As a matter of self-defense, one should always try to understand their enemies. For those of us that are in the business of dealing with the equity markets, this would include trying to understand class action securities lawyers. These are the people who bring lawsuits against companies alleging fraud and seeking to recover the lost value of stock for shareholders following some event that has caused the stock price to go down, while simultaneously collecting large fees for their firms. If you want some insight into the mindset of these plaintiff’s lawyers, I suggest you get a copy of the book, “Circle of Greed” by Patrick Dillon and Carl M. Cannon.
The book tells the story of the rise and fall of Bill Lerach and his firm, Milberg Weiss Bershad Hynes & Lerach. In its day, the firm was perhaps the most feared and reviled securities class action law firm around, bringing cases against a veritable who’s who of corporate America, from Fortune 500 companies to Silicon Valley high tech pioneers. One of the key insights of the book is that the mindset of a plaintiff’s lawyer is to immediately assume fraud on the part of a corporation when something unusual happens and the stock price goes down. It doesn’t matter that the process of running a complex corporation in a highly competitive environment is fraught with difficulties that mean that things don’t always go as planned and that the markets are unforgiving in such a case. In the minds of lawyers like Bill Lerach, if a stock has been going up and suddenly declines, the company has clearly been hiding something and defrauding shareholders. If this was compounded by management making optimistic comments and selling stock, the company was clearly guilty and large settlements could be extracted. My own personal experience confirms this: Many years ago I was on a continuing legal education panel with a lawyer from the firm of Milberg Weiss and he told me that the best research tool for new lawsuits he had was that day’s edition of The Wall Street Journal. He would read it every day and look for stocks that had taken a large decline in the previous day’s trading and assume that company was ripe for a lawsuit.
After reading the book, I want to add securities class action lawsuits to the old saying that legislation and sausages are things you don’t want to watch being made. In the old days, before the Private Securities Litigation Reform Act of 1995, securities class action lawsuits were little more than a legalized form of corporate extortion. A company’s stock price would go down, a lawsuit would be filed and, faced with the prospect of producing boxcars full of documents, tying up management’s time and attention with depositions and trial strategy, and a hostile jury willing to vote for the small shareholder against big corporations, most companies made the economically rational decision to settle. All you needed to do was file a lawsuit and you had a gun pointed at the head of the company. The 1995 Act has changed things a bit in that plaintiffs have to actually allege specific acts of fraudulent behavior before they can get certified by the court to lead the class action suit. But importantly, it hasn’t changed their mindsets – they still believe corporations are guilty – they just have to work harder to prove it.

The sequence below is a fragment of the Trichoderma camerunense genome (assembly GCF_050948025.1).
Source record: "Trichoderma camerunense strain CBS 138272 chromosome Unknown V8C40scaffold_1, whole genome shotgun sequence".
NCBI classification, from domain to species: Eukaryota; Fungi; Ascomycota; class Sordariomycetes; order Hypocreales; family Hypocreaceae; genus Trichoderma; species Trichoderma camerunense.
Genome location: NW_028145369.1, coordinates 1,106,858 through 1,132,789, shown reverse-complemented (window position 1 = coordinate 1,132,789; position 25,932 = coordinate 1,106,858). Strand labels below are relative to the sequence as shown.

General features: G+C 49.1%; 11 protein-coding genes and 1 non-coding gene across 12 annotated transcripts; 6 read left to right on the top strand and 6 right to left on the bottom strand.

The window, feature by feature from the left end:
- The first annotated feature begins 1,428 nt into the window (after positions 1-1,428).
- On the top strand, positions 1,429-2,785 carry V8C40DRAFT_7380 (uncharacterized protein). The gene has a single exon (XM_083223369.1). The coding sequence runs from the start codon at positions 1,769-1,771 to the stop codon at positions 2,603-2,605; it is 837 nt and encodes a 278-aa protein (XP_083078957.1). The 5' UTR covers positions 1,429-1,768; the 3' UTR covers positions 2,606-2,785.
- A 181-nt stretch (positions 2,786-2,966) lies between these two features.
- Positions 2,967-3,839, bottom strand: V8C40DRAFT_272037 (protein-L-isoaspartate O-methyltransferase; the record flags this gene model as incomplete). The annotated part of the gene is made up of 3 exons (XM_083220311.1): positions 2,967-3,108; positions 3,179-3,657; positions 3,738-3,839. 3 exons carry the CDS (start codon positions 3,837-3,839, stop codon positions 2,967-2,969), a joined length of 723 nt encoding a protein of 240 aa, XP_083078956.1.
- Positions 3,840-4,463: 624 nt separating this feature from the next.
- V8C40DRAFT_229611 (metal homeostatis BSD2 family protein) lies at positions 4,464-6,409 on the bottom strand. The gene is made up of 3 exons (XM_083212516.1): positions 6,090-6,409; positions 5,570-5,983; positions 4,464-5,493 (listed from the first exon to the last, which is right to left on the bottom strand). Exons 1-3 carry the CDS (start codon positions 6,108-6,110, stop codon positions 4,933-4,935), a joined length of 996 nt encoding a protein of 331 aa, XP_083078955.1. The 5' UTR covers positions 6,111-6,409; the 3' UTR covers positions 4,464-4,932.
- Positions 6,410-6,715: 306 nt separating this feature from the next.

“Circle of Greed” tells a compelling story, the Greek drama of how one person rose to the peak of his chosen profession, but was ultimately undone by his own seeds of fraud sown early in his career. While Lerach was publicly taking a high moral tone, claiming to recover money for the little shareholder, he and his firm were engaged in an ongoing scheme to pay illegal kickbacks, covered up by perjury, to people who agreed to act as named plaintiffs in their cases. Having a ready stable of plaintiffs meant that Milberg Weiss could get to the courthouse first and capture the lion’s share of the attorney’s fees. In the end, disbarment, jail time and significant fines were the fruit reaped by their actions.
While engrossing, the book is not perfect. It’s probably about 100 pages too long, with so much detail that you start to think the authors are trying to prove how thorough they were. It’s really not necessary to tell the reader where every one of the many lawyers in the book went to law school. More disturbing to me is the fact that the authors can’t seem to make up their minds about who the bad actors are. At one point they seem to point at the plaintiff’s bar, at others they seem to think almost all of corporate America is corrupt and the securities law plaintiffs are serving a useful enforcement purpose. At the end of the book I came away with the feeling that the authors believe the whole system is corrupt, but their sympathies lie much more with people like Lerach than corporate America.
(Author’s note: I received a free copy of this book from the publisher. No promises were made about reviewing the book in return, but after reading the book I thought readers of this blog might be interested.)